• 7. Reducing emissions in the Amazon CO2 (million tons per year) projected emission For 2020 Reduction equivalent to 67% of projected emissions for 2020
  • 8. Related issues, but diferent nature Commitment by theInventory UNFCCC Each four (Specific years Guidelines) commitment made under Estimates Decree 7.390/2010 year Actions associated with theMonitoring Sectorial ? Plans
  • 9. Sectoral PlansIn preparation:- Transportation;- Industry;- Mining;- Health;- Aquaculture &Fisheries
  • 10. Monitoring and estimate Coordination Monitoring Centers Monitoring CentersAmazon cerrados Energy - Embrapa; Trans Industry Miningdeforestation - Unicamp; portation Health Aquaculture & -Agriculture Fisheries clima network. Focused on adaptation
  • 11. Impactos y tendencias
  • 12. Tmax (Precis-A2)2010 – media 1960-1990[⁰C] 8 a 6.5 6a5 4.5 a 3 2.5 a 1.5 1a0 -0.5 a -2
  • 13. Tmax (Precis-A2)2020 – media 1960-1990 [⁰C] 8 a 6.5 6a5 4.5 a 3 2.5 a 1.5 1a0 -0.5 a -2
  • 14. Tmax (Precis-A2)2030 – media 1960-1990 [⁰C] 8 a 6.5 6a5 4.5 a 3 2.5 a 1.5 1a0 -0.5 a -2
  • 15. Tmax (Precis-A2)2040 – media 1960-1990 [⁰C] 8 a 6.5 6a5 4.5 a 3 2.5 a 1.5 1a0 -0.5 a -2
  • 16. Análisis de riesgos climáticos
  • 17. Zonification de riesgos climáticos Evapotranspiracion precipitacionKc Ma Reproduccion dur ac ção ionra iv o tat ge Ve Inicial la capacidad de agua del suelo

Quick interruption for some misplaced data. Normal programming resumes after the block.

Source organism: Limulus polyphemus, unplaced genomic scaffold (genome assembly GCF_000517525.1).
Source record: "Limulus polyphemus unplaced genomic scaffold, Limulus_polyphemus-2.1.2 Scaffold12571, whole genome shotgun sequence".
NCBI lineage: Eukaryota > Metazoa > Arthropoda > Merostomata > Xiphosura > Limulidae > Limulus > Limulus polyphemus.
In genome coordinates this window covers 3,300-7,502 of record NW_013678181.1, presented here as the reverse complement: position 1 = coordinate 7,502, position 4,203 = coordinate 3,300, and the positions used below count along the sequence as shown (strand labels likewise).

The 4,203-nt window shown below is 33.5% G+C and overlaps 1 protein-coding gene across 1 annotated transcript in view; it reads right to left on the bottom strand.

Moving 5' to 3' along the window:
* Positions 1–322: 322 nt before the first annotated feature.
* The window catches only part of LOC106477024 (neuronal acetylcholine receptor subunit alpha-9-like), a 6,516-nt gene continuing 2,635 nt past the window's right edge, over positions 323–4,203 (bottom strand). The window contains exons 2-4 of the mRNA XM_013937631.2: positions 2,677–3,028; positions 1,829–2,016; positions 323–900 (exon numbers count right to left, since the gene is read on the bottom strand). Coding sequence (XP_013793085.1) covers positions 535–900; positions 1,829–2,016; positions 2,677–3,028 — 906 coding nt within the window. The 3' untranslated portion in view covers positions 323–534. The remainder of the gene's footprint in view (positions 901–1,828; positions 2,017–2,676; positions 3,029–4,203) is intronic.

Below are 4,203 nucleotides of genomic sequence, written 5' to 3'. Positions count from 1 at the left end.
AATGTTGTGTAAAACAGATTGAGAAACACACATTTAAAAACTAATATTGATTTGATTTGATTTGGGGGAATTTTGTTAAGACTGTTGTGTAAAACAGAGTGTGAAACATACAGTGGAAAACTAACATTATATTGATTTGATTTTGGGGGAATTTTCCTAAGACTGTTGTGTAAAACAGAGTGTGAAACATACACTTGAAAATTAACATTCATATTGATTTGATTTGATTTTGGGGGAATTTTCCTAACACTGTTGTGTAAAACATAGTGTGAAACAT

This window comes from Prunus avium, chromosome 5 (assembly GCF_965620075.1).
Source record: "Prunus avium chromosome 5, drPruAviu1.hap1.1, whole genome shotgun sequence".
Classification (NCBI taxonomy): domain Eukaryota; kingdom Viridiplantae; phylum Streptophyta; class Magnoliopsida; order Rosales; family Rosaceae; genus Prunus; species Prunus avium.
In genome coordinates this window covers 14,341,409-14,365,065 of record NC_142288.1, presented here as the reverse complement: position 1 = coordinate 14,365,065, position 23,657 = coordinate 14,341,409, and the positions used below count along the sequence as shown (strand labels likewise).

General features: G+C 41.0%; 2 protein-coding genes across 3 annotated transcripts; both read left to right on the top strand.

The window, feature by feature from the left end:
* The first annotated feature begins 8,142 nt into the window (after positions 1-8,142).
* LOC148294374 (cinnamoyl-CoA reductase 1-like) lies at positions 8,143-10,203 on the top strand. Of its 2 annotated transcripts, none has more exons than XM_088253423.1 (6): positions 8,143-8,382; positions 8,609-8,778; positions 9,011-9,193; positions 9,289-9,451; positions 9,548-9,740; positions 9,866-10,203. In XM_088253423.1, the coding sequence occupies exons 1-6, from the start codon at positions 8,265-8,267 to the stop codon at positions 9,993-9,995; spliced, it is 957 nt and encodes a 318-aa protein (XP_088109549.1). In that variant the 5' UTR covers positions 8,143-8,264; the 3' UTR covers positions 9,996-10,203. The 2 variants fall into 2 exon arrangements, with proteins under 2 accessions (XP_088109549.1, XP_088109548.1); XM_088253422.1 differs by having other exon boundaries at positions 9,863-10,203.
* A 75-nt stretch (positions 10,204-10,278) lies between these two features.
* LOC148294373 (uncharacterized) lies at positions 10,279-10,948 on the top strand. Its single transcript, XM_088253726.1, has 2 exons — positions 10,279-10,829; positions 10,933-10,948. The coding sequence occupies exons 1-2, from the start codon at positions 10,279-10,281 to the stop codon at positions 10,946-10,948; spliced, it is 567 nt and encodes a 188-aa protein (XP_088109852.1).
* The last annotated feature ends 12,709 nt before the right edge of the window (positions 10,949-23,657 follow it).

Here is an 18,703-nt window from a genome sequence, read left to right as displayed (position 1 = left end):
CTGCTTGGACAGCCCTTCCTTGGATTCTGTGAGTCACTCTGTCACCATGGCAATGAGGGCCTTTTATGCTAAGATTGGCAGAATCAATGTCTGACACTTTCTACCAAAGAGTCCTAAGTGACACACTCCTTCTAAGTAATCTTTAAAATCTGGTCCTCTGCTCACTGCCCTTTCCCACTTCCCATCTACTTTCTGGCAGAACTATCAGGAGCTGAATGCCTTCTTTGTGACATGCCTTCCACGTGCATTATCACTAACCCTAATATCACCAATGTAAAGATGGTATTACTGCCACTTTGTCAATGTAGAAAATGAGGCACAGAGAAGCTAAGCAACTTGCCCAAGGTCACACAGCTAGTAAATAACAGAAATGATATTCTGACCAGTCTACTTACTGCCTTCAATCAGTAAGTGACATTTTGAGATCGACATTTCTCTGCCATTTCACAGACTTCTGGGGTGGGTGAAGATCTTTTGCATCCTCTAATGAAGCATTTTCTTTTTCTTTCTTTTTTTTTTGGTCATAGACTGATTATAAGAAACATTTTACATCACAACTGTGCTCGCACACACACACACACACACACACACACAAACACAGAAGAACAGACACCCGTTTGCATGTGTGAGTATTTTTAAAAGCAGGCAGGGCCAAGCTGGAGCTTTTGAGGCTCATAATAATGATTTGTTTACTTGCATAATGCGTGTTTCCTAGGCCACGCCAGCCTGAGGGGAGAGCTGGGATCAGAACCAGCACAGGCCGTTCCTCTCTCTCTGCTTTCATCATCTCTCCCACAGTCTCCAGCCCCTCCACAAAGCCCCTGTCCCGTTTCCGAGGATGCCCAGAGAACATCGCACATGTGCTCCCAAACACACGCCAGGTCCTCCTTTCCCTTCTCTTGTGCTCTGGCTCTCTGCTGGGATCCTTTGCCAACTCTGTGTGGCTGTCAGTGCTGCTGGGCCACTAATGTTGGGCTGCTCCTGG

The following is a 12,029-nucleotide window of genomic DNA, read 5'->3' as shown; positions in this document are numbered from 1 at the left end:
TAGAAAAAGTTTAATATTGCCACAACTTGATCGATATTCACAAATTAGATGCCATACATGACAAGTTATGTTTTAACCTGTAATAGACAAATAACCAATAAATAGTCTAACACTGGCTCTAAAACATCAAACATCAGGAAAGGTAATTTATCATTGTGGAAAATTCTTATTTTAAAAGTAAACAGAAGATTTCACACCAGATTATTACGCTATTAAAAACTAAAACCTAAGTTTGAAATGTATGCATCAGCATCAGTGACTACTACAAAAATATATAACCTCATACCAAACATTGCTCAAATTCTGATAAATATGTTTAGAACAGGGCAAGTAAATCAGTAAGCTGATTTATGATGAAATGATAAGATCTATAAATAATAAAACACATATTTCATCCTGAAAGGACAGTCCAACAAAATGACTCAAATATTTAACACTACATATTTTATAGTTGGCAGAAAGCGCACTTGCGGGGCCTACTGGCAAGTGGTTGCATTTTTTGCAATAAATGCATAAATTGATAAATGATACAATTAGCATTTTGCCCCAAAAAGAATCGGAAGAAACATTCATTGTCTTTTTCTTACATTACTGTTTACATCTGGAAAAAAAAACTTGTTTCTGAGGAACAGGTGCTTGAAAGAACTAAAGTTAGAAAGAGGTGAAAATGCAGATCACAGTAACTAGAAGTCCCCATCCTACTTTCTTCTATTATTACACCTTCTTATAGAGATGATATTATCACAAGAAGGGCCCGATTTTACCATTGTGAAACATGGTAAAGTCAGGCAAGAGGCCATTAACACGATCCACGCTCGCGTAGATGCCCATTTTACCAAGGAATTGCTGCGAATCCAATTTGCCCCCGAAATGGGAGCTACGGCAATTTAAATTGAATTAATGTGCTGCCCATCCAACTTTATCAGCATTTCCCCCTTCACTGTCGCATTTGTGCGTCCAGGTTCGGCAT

• 18. Metodologia (1/2) Precipitacion ETP Datos Fijos Promedio decendial Diária Datos Variábles Fecha de siembra Balance Hídrico Secuencial + Tipo de suelo Análisis frecuencial de los resultados Tamaño del Ciclo N AnosAno Valor ISNA = ETR/ETM1 ISNA(Ano1)2 ISNA(Ano2)... ...N ISNA(AnoN) La cartografia De lo ISNA Fase III X estaciones
  • 19. fISNA(x) A ISN 1 • • P •• • • “critério” • • • • • • • • Isna= 65% • • •0 dias 0 1 2 3 4 5 ••• 33 34 35 3ª fase fenológica
  • 20. Resulta• 44 culturas con zonificación hecha todos los años• Enlace directo con la ciencia , tecnología y las políticas públicas• Parte de la evaluación de los impactos económicos hecho con la base de la zonificación climática• 17 años de la política pública y la orientación del crédito agrícola in ejecución• www.agritempo.gov.br
  • 21. Impactos del cambio climático sobre la agricultura• simulación de ocho modelos diferentes (tres en downscale)• cinco culturas• pastos• Período de 2010 a 2030
  • 22. table synthesis Brazil Base Year 2010 PESSIMISTIC OPTIMISTIC CROP Planted Area 2009 (ha) 2020 (ha) ∆ (%) 2030 (ha) ∆ (%) 2020 (ha) ∆ (%) 2030 (ha) ∆ (%)Cotton 814.696 775.508 -4,8 774.457 -4,9 777.019 -4,6 776.974 -4,6Rice 2.904.702 2.688.658 -7,4 2.617.461 -9,9 2.615.513 -10 2.640.323 -9,1Sugarcane 91 108 8.845.659 17.783.411 101 16.921.749 18.305.604 107 18.418.819 Summer season 2.612.240 1.161.420 -55,5 1.121.558 -57,1 1.197.625 -54,2 1.187.576 -54,5Bean Autumn season 1.715.000 542.749 -68,4 519.370 -69,7 622.053 -63,7 586.677 -65,8 Summer season 9.463.191 7.619.872 -19 7.376.636 -22 8.360.960 -12 8.226.524 -13Mayze Autumn season 4.799.663 4.175.053 -13 4.063.815 -15 4.507.646 -6 4.455.642 -7Soybean 21.761.782 16.472.685 -24 15.634.280 -28 18.882.508 -13 18.434.357 -15Rainfed Wheat -20 -31,2 2.345.496 1.987.386 -15,3 1.877.438 1.383.302 -41 1.613.835